Vodafone, Audi, and Nokia have teamed up to bring mobile communications to the Moon’s surface – 50 years after astronauts first walked on it.
A Tesla roadster in space? That’s so last month. How about two Audi Quattros on the moon?
Those of you who have been frustrated by the lack of 4G coverage on the Moon can rest easy, thanks to a new partnership with Vodafone, Nokia, Audi, and a space exploration company.
German new-space company PTScientists is working with Vodafone Germany and Audi to achieve the first privately funded Moon landing. The Mission to the Moon will launch from Cape Canaveral next year, on a SpaceX Falcon 9 rocket.
Vodafone will employ its network technology to enable 4G coverage that will connect two Audi Quattro lunar rovers to a base station in the Autonomous Landing and Navigation Module (ALINIA). Nokia’s Bell Labs is working on a space-grade Ultra Compact Network, weighing less than a kilogram, to help facilitate this.
Nokia chief technology officer and Bell Labs president, Marcus Weldon, said:
This important mission is supporting, among other things, the development of new space-grade technologies for future data networking, processing and storage. This will help advance the communications infrastructure required for academics, industry, and educational institutions in conducting lunar research.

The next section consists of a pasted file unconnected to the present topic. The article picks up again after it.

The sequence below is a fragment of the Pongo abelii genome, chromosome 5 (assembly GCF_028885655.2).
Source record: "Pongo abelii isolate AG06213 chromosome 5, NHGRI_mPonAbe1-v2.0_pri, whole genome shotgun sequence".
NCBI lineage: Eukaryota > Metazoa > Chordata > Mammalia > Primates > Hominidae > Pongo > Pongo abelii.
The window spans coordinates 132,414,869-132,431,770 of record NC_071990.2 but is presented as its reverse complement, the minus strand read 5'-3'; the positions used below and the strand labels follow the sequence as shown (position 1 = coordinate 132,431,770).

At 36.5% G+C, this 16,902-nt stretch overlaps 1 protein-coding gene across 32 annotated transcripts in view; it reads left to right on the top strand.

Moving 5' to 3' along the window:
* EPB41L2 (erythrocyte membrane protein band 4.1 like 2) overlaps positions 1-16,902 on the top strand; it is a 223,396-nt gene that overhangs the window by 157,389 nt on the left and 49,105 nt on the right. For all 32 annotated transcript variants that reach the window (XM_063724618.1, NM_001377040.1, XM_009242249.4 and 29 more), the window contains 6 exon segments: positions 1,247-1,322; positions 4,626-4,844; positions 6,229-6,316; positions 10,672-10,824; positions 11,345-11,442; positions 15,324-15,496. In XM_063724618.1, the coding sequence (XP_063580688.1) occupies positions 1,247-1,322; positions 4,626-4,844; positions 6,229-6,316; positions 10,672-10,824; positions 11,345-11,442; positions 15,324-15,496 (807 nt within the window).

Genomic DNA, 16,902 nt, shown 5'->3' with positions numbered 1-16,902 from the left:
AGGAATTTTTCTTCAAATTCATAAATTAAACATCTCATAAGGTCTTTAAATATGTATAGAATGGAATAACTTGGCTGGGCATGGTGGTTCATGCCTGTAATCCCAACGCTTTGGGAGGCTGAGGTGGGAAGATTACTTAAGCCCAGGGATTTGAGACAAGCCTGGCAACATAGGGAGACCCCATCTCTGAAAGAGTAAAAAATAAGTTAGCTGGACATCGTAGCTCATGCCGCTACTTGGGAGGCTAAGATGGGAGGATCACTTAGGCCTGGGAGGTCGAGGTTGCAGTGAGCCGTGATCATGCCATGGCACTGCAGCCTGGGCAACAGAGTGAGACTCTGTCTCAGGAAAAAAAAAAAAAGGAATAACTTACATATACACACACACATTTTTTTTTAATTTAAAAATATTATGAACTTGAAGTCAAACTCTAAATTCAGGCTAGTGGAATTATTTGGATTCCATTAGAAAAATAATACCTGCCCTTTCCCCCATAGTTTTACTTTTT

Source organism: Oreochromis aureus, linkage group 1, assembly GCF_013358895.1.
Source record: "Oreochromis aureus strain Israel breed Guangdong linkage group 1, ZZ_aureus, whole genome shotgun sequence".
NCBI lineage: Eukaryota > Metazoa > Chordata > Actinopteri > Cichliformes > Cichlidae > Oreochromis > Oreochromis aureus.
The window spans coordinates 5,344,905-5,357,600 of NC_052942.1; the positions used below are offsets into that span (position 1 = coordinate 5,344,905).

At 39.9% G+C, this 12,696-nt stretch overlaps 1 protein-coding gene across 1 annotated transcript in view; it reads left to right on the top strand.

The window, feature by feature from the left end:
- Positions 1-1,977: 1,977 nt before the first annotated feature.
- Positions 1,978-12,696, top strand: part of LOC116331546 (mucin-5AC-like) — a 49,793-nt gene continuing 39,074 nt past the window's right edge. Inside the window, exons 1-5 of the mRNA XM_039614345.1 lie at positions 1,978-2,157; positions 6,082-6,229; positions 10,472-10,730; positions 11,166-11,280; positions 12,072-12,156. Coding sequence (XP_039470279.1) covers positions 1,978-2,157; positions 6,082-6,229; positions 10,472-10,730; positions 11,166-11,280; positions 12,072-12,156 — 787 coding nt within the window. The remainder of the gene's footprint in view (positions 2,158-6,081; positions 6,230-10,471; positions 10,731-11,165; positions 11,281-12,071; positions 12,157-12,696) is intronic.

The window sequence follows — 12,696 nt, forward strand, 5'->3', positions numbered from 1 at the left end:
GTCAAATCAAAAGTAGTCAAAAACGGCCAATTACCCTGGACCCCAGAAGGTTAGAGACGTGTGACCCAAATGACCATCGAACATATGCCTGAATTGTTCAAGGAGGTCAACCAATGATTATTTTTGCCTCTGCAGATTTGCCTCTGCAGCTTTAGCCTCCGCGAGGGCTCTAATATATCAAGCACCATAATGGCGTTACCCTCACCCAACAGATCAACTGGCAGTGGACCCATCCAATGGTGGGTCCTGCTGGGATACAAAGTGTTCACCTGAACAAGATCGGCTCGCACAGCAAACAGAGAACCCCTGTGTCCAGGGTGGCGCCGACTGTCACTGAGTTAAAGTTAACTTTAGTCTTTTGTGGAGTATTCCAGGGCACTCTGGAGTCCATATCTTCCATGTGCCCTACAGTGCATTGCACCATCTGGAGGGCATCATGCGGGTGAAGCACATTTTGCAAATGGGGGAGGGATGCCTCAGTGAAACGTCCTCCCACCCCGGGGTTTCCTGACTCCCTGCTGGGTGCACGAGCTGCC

The base station will broadcast 4G over the 1800 MHz frequency band, sending back the first ever live HD video footage of the Moon’s surface.
This should also put the conspiracy theories about faked moon landings to bed. The moon rovers will transmit scientific data and HD video – including footage of NASA’s Apollo 17 lunar rover used by the last astronauts to walk on the Moon. Commander Eugene Cernan and Harrison Schmitt explored the Taurus-Littrow valley in December 1972.
Robert Böhme, CEO and Founder of PTScientists, said:
In order for humanity to leave the cradle of Earth, we need to develop infrastructures beyond our home planet. With Mission to the Moon we will establish and test the first elements of a dedicated communications network on the Moon. The great thing about this LTE solution is that it saves so much power. And the less energy we use sending data, the more we have to do science!
Internet of Business says
Ever since Elon Musk fired both a car and broadband into space, the new Space Age has been all about connectivity.
The Mission to the Moon is as much about preserving the heritage of space exploration and inspiring future missions as it is about scientific research. The use of 4G technology and live HD video streams is a compelling proposition, and while their scientific value might seem limited, their capacity to inspire the next generation of space enterprises, led by the examples of private companies like SpaceX and PTScientists, has huge value in itself.
The Moon holds a unique place in our psyche, as a constant motif for our dreams and ambitions, in literature and in science. A return to its surface is long overdue.
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